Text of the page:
A French man who saw a ‘stranger’ in his bathroom mirror – that turned out to be his own reflection – was diagnosed with a neurological condition, according to a new report case.
In the case report – published August 25 in the journal Neuroscience – it was stated that the 78-year old man, called Mr. B in the report, saw a stranger in his home (specifically his bathroom mirror) who looked exactly like him.
“The stranger was a double of himself. Mr. B. talked with this stranger and was puzzled because he knew much about him. [He] even brought food to the mirror with cutlery for two persons,” the researchers wrote in the case report.
Dr. Capucine Diard-Detoeuf, a neurologist at the University Hospital of Tours in France, who treated the 78-year-old man, said that when Mr. B told his daughter that the man in the mirror had become aggressive, she decided to take her father to the hospital.
The French man was diagnosed with atypical Capgras syndrome. People who have regular Capgras syndrome are under the impression that family members or friends have been replaced with another identical person, an impostor.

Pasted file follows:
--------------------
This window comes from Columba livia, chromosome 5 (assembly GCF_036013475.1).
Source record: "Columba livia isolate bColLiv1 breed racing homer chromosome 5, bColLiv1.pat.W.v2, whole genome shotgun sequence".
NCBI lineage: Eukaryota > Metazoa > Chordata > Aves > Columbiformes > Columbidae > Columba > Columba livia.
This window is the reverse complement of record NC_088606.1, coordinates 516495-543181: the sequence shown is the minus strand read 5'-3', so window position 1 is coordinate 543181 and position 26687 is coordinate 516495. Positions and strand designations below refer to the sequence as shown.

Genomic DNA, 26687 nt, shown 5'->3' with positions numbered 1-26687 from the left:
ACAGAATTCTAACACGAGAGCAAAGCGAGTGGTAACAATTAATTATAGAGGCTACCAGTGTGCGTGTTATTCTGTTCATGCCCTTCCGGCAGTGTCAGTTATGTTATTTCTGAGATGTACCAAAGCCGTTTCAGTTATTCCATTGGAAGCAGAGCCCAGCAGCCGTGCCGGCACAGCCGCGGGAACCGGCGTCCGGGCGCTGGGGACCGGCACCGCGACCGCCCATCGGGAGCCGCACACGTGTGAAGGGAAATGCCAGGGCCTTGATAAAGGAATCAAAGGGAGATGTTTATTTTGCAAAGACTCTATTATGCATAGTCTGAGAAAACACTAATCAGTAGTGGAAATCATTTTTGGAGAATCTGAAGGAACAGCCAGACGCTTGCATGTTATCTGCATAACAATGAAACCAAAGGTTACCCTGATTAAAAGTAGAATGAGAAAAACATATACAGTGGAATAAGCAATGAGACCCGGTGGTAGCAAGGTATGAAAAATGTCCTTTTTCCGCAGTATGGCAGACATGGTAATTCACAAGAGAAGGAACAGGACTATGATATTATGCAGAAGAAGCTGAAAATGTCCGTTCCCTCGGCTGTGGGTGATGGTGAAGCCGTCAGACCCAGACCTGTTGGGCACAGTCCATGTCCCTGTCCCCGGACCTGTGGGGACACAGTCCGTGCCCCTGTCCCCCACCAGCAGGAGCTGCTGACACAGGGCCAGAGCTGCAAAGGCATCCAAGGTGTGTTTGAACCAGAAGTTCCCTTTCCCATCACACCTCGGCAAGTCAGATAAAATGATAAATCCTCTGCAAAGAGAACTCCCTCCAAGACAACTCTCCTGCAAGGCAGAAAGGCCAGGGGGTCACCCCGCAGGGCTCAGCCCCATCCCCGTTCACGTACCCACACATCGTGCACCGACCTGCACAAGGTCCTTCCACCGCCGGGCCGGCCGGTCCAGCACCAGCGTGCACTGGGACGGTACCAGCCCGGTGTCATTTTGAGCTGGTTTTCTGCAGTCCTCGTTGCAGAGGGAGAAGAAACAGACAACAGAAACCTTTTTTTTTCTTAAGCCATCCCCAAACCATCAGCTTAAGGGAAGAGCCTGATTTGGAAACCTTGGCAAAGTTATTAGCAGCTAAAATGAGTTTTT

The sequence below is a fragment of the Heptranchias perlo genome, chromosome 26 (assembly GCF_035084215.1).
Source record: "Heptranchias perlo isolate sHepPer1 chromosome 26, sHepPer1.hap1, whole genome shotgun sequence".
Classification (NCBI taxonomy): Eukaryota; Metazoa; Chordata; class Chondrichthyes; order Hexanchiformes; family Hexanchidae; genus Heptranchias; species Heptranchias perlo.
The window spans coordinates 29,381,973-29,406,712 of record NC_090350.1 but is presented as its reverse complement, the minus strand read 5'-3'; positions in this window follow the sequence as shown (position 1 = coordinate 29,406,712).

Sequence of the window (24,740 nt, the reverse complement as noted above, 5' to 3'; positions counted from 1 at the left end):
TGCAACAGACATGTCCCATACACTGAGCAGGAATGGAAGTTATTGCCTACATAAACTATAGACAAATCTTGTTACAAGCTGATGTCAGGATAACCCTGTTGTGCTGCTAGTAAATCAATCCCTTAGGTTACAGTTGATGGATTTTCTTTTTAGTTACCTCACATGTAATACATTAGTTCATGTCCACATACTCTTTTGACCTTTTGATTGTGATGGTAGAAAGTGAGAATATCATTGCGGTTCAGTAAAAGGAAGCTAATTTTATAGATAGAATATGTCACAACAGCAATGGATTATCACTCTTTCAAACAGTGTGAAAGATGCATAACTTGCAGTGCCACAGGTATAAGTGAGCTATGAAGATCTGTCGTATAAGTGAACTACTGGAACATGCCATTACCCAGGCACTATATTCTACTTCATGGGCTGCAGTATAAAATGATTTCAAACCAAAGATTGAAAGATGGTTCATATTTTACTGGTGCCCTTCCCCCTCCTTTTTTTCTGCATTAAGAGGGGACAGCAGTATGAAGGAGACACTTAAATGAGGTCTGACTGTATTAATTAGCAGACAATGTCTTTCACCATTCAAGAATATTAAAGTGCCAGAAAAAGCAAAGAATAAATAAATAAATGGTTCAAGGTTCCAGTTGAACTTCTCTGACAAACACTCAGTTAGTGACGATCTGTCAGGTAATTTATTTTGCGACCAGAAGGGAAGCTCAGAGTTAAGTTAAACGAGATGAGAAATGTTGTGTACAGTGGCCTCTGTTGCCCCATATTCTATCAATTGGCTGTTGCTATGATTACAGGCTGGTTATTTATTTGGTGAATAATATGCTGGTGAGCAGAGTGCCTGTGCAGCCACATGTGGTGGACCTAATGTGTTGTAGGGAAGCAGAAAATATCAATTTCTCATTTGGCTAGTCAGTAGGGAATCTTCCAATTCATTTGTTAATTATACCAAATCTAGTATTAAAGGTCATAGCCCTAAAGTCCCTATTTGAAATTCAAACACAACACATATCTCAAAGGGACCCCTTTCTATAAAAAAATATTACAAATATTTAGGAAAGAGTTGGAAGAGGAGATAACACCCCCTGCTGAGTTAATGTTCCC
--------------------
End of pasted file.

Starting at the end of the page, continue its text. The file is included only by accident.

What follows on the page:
Mr. B was prescribed antipsychotic medication and anti-anxiety medication, Dr. Diard-Detoeuf said.
The man recovered after following the treatment for three months. The ‘stranger’ in his bathroom mirror had disappeared.
Two other cases of atypical Capgras syndrome have been reported so far: a 61-year-old woman in New Zealand, and another 77-year-old-woman.
Psychiatrists and neurologists at the University Hospital of Tours – the authors of the report case – speculated that atypical Capgras syndrome may occur because of impairments in two brain pathways.
Patients with regular Capgras syndrome are able to identify familiar faces (of family, friends, etc.), but tests of their skin conductance – which are used to see the physiological reaction of the body to a stimulus – showed that they had no emotional reaction to them, according to Dr. Diard-Detoeuf.
Patients like Mr. B – who do not recognise themselves – may have problems with both the covert and overt brain pathways, the researchers said.
Dr. Paul Wright, the chairman of neurology at North Shore University Hospital and Long Island Jewish Medical Center in New York, stated that it is quite fascinating how the person recognised himself as a stranger.
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